Labour has a “severe” problem with anti-Semitism that will get worse if the party’s inquiry into the issue is used as “sticking plaster” to placate voters, the Chief Rabbi has warned.

Ephraim Mirvis criticised the “poisonous invective” and “politics of distortion” of some in the party and said party leader Jeremy Corbyn must take “decisive” action.

Claims by allies of Mr Corbyn that the allegations are a smear were “disheartening”, he said, in an article for The Daily Telegraph.

Mr Corbyn set up an independent investigation into anti-Semitism and other forms of racism within Labour as the row over the handling of controversial comments by prominent figures continued to engulf the party.

The Chief Rabbi wrote: “If this inquiry turns out to be no more than a sticking plaster, designed to placate and diffuse until after the elections this week, the problem will surely get worse and not better.

“Jeremy Corbyn has stated that his party ‘will not tolerate anti-Semitism in any form’, and I very much hope that this inquiry will deliver on that pledge and be followed by decisive action.

“All political parties share in the responsibility to rid our society of anti-Semitism but we cannot achieve that objective with political posturing or empty promises of action never to be fulfilled.”

Mr Corbyn has insisted there is not a ”huge problem” with anti-Semitism in Labour and the issue is limited to a “very small” number of people.

Shadow cabinet minister Diane Abbott said it was ”a smear to say that the Labour Party has a problem with anti-Semitism” and Unite union leader Len McCluskey said Mr Corbyn was the victim of ”a cynical attempt to manipulate anti-Semitism for political aims” that was ”got up by the right-wing press aided and abetted by Labour MPs”.

Mr Mirvis warned it would be a mistake to treat the problem as a “political attack”.

He wrote: “There are many people, from all sectors of our society, who are demanding more responsibility, particularly from our politicians, for stamping out racism and anti-Semitism. The Labour Party has a long and proud history of doing precisely that.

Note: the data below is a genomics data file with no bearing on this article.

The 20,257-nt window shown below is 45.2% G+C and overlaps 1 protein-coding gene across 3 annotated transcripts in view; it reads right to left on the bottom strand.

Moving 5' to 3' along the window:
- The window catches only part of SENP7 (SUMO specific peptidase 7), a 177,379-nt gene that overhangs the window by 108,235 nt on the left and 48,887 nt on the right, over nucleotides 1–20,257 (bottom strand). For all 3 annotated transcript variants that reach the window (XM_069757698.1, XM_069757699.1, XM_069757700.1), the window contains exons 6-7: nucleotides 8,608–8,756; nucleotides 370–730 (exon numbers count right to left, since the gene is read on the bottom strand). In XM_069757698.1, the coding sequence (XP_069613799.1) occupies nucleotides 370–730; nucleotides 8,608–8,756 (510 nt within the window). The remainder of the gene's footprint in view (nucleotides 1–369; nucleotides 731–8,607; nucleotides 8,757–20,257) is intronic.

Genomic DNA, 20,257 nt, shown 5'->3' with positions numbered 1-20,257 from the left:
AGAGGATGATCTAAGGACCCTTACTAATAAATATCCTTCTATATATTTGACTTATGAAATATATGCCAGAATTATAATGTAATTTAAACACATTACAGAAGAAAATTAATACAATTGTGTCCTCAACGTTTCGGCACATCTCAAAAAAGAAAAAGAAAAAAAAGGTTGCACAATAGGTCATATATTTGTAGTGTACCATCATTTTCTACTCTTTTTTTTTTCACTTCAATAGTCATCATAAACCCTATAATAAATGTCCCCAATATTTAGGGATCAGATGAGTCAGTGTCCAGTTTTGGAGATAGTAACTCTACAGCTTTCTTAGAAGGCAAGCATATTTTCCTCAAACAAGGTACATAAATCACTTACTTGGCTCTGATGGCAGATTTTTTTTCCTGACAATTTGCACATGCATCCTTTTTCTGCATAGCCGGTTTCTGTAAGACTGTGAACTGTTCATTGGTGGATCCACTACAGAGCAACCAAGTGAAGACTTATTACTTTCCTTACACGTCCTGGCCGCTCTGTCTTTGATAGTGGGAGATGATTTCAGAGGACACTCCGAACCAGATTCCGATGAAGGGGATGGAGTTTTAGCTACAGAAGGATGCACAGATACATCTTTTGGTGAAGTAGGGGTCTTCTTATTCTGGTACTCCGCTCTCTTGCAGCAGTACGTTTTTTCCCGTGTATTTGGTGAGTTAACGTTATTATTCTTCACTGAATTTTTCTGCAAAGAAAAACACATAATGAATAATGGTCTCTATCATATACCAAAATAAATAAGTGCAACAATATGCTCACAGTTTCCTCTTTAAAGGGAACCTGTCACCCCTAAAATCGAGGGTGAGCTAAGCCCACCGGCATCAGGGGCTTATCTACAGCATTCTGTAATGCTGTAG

“Yet, comments from senior and long-standing members of the party, both Jewish and not, show just how severe the problem has now become.

“Everyone agrees that there must be no place for anti-Semitism in our politics and I welcome the inquiry recently announced by the party’s leadership. And yet, I would sound an urgent note of caution.

“In recent days, we have heard anti-Semitism in the Labour Party described variously as ‘a smear’ and as ‘mood music’ being manipulated by political opponents of Jeremy Corbyn.

“There has been nothing more disheartening in this story than the suggestion that this is more about politics than about substance. The worst of mistakes, in trying to address this problem would be to treat it as a political attack which requires a political solution.”

He added: “Zionism is a movement celebrated by people right across the political spectrum, all over the world, and requires no endorsement or otherwise of the particular policies of any Israeli government at any time.

“But to those people who have nevertheless sought to redefine Zionism, who vilify and delegitimise it, be under no illusions – you are deeply insulting not only the Jewish community but countless others who instinctively reject the politics of distortion and demonisation.”

Ex-Labour leader Tony Blair said the anti-Semitism controversy had been a “difficult time” for the party.

The former prime minister told Bloomberg TV in Los Angeles: “I know I speak for the overwhelming majority of Labour Party members when I say there’s absolutely no place for anti-Semitism in our party.

“On the contrary, we have always been strong and powerful campaigners against that type of prejudice and that type of poison. It’s been a difficult time, but let’s have this inquiry take its course and I’m sure we’ll come out with some very strong conclusions on this.”